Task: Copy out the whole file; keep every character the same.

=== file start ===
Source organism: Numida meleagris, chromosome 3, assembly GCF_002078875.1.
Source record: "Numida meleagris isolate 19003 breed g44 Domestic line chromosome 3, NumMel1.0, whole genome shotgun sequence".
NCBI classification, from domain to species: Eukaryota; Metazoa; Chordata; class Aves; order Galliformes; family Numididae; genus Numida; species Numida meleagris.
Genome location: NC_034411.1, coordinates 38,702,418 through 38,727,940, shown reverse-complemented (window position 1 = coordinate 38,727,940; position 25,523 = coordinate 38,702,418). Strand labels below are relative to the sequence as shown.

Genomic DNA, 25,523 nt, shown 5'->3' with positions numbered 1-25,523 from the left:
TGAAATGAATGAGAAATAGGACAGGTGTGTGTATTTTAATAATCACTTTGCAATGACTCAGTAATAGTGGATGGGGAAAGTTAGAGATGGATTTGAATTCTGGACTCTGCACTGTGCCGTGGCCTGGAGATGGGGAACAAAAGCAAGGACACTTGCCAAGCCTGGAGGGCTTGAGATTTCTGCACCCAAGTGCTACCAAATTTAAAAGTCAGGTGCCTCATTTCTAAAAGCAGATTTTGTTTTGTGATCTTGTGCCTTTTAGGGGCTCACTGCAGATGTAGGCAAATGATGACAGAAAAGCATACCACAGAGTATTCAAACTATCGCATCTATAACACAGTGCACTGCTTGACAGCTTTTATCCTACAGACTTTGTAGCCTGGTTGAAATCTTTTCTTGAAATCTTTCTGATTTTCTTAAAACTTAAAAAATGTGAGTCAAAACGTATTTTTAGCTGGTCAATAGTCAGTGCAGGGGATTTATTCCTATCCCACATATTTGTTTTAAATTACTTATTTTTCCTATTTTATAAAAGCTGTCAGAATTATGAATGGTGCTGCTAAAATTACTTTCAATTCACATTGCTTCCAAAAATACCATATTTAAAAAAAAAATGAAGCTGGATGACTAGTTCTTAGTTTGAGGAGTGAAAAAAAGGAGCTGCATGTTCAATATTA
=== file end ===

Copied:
Source organism: Numida meleagris, chromosome 3, assembly GCF_002078875.1.
Source record: "Numida meleagris isolate 19003 breed g44 Domestic line chromosome 3, NumMel1.0, whole genome shotgun sequence".
NCBI classification, from domain to species: Eukaryota; Metazoa; Chordata; class Aves; order Galliformes; family Numididae; genus Numida; species Numida meleagris.
Genome location: NC_034411.1, coordinates 38,702,418 through 38,727,940, shown reverse-complemented (window position 1 = coordinate 38,727,940; position 25,523 = coordinate 38,702,418). Strand labels below are relative to the sequence as shown.

Genomic DNA, 25,523 nt, shown 5'->3' with positions numbered 1-25,523 from the left:
TGAAATGAATGAGAAATAGGACAGGTGTGTGTATTTTAATAATCACTTTGCAATGACTCAGTAATAGTGGATGGGGAAAGTTAGAGATGGATTTGAATTCTGGACTCTGCACTGTGCCGTGGCCTGGAGATGGGGAACAAAAGCAAGGACACTTGCCAAGCCTGGAGGGCTTGAGATTTCTGCACCCAAGTGCTACCAAATTTAAAAGTCAGGTGCCTCATTTCTAAAAGCAGATTTTGTTTTGTGATCTTGTGCCTTTTAGGGGCTCACTGCAGATGTAGGCAAATGATGACAGAAAAGCATACCACAGAGTATTCAAACTATCGCATCTATAACACAGTGCACTGCTTGACAGCTTTTATCCTACAGACTTTGTAGCCTGGTTGAAATCTTTTCTTGAAATCTTTCTGATTTTCTTAAAACTTAAAAAATGTGAGTCAAAACGTATTTTTAGCTGGTCAATAGTCAGTGCAGGGGATTTATTCCTATCCCACATATTTGTTTTAAATTACTTATTTTTCCTATTTTATAAAAGCTGTCAGAATTATGAATGGTGCTGCTAAAATTACTTTCAATTCACATTGCTTCCAAAAATACCATATTTAAAAAAAAAATGAAGCTGGATGACTAGTTCTTAGTTTGAGGAGTGAAAAAAAGGAGCTGCATGTTCAATATTA